Potential dual purpose molecular probe for HPV16 E6: a computational and experimental approach
Wigg, John Joseph Arthur
Virtual ligand screening (VLS)
Experimental ligand binding assays
Molecular genotyping for high risk HPV types
HPV16 E6 detection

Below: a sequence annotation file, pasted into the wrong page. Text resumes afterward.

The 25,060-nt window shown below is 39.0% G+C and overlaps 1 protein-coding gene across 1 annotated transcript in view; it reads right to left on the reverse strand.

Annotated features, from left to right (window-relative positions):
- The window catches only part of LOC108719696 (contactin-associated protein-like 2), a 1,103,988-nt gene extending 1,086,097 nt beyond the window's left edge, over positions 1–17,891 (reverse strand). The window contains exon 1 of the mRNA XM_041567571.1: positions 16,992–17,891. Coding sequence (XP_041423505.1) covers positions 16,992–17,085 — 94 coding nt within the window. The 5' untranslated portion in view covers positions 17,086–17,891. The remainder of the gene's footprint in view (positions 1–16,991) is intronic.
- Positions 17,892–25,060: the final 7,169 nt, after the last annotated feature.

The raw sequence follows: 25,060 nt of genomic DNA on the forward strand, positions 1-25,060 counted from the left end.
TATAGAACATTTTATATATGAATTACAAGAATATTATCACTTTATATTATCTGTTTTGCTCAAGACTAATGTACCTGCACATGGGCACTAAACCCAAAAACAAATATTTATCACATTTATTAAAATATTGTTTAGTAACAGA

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The goal of this project is to find a molecular probe for HPV variant 16 protein E6. This goal is accomplished using a combination of Virtual Ligand Screening (VLS) and experimental ligand binding assays. Protein E6 is a protein that is expressed in all individuals with the human papillomavirus (HPV) virus. A number of HPV 16 protein E6 genetic variants have been associated with increased risk for cervical cancer. Currently, there is no fast and reliable method for testing for the presence of these high-risk protein variants. We want to develop a method that is both fast and reliable for detecting the presence of this protein using molecular probes. These molecular probes could potentially be used for optical or PET diagnostic imaging, for risk-assessment and to guide early intervention. Using virtual ligand screening, we have identified a number of molecular probe candidates with affinity for the binding site of prototype E6. This affinity is assessed using binding energy scores. Compounds possessing favorable calculated binding energy scores and other desirable molecular properties are identified as potential molecular probes. Selected candidates include: O-succinyl-L-homoserine (-46 kcal/mol), paclitaxel (-70 kcal/mol), and 3- Amino-5-fluorobenzo [E] [1,2,4] Triazine 1, 4 dioxide (-47kcal/mol), for 3-Chloro-2-(2-[(3-oxo- 2-Benzfuran-1 (3H)-Yliden] methyl) Hydrazino)-5-(Trifluoromethyl) Pyridinum Acetate (- 68.33kcal/mol), 3-Chloro-2-(3-[1-(Phenyl sulfonyl)-(H-pyrazol-3-YL] Phenoxy)-5- (Trifluoromethyl) Pyridine (-66.12kcal/mol), and N-(2,4-dinitrophenyl)-L-arginine ) (- 78.58kcal/mol). We have performed experimental ligand-binding assays of the potential molecular probes against purified prototype protein E6. Both intrinsic tryptophan fluorescence and fluorescence polarization assays have been performed. One of our compounds 3-Amino-5-fluorobenzo [E] [1,2,4] Triazine 1, 4 dioxide (AFTD) was shown to have affinity for our target protein (EC50 6M). Due to its intrinsic fluorescence and the presence of a fluorine atom, this molecule could potentially be used for either PET or optical imaging modalities. Cell based assays have also been conducted to further characterize AFTD's potential as an in vivo imaging probe. Results indicate that AFTD is cytotoxic at 25M, although it appears to be cell permeable. Further experiments need to be conducted to assess its potential use as in-vivo imaging probe. An alternative use for this molecule as a probe in biochemical assay tracking E6 protein-protein interactions is suggested. This is demonstrated using a monoclonal antibody (6F4) that is specific to HPV16 E6. These results set the stage for future work to further characterize this potential dual-purpose probe which may aid our understanding of the link between HPV infection and cancer.